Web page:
Performers make most of ‘SAGA of the 21st Century Girl’

If “SAGA of the 21st Century Girl” is the rock opera thriller it claims to be, then rock pioneer Chuck Berry, 87, is about to roll into his grave ahead of schedule.

Written and composed by Sheli Nan, known for decades of work in early music, “SAGA” made its world premiere over the weekend at the exceedingly dry and musically unfriendly Osher Studio in Berkeley.

Onstage are five unamplified opera singers, an extremely quiet orchestra of violin, alto flute and clarinet, plus two of the quietest electric instruments you’ve ever heard: piano and bass.

While rock operas may still be an in-thing these days, there is nothing remotely rock about an attractive, melodically repetitive and sparsely orchestrated score, dutifully conducted by Mary Chun, whose volume never once exceeds the polite.

Although it certainly has its share of sex and violence – it even has a mad scene of sorts – this 75-minute work has a far too familiar story line.

In a nutshell, “The Girl” (Crystal Philippi), who is contemplating suicide, flashes back to her youth with a totally self-absorbed, pill-popping alcoholic Mother (Valentina Osinski) and equally boozed up Father (Jo Vincent Parks). Both consistently ignore her cries for love.

As The Girl matures into the age of 4G pseudo-connectivity, the story moves forward to her disastrous time with her blind internet hook-up of a dirty old man (John Duykers, who doubles as the male Shadow).

Along the way, there is ample commentary from a shadow Greek chorus of sorts (Duykers and Alexis Lane Jensen), whose work with a mirror is but one of director-designer Melissa Weaver and choreographer Philippi’s many insightful touches.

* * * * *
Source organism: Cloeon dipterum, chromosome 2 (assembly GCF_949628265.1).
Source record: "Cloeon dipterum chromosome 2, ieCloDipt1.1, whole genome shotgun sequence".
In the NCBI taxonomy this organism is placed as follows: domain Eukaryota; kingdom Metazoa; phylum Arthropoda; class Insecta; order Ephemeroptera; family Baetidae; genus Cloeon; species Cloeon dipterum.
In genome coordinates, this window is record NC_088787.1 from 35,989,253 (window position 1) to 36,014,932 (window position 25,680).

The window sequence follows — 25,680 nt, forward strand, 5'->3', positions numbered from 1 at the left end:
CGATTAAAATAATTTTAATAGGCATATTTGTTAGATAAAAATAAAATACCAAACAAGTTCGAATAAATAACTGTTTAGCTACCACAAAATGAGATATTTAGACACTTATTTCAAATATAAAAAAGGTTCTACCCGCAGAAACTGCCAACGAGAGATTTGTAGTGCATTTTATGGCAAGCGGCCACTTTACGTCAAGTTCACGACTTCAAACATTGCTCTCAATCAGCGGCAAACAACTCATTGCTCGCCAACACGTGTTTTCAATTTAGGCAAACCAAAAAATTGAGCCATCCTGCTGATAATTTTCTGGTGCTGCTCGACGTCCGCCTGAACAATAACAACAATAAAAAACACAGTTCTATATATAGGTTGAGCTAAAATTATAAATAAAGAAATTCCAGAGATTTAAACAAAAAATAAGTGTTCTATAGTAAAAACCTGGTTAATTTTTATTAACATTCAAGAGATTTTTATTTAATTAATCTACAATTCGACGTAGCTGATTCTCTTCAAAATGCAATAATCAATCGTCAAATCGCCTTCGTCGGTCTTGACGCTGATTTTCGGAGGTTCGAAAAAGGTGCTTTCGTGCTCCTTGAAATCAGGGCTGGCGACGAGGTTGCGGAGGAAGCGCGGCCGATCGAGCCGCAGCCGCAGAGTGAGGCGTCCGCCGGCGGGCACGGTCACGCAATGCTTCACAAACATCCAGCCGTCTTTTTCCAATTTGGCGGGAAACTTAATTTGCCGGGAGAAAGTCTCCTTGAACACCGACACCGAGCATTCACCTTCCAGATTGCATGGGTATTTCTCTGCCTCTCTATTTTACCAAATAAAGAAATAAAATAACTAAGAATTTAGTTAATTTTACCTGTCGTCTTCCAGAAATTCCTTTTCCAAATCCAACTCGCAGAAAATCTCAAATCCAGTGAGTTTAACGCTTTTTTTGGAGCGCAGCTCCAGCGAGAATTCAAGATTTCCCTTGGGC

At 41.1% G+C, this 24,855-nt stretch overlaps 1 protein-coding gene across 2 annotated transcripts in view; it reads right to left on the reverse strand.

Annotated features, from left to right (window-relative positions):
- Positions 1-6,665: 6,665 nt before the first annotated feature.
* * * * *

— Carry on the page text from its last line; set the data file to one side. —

The Girl’s final period of bipolar lunacy, gently augmented by Matthew E. Jones’ attractive but tame video projections, invokes elements of “Carrie: The Musical.” Wanting, however, are the camp elements that are that musical’s saving grace.

“SAGA’s” salvation of sorts lies in the quality of the performances.

Duykers, who premiered the role of Mao Tse-Tung in John Adams’ “Nixon in China,” may be approaching his sixth decade performing, but his standout voice remains a steady and expressive marvel. Equally intact is his wit, communicated by facial gestures and body language that provide a welcome antidote to the predictable libretto.

Philippi is uncommonly strong as she successfully navigates from teddy bear-hugging innocence to hip gyrating femme fatale, virtually lighting up the stage before her black acts commence.

Osinski is her adult mirror of sorts, and equally compelling. There isn’t a weak link in the cast. But if this is a thriller, it must require some very arcane drugs to fully appreciate.

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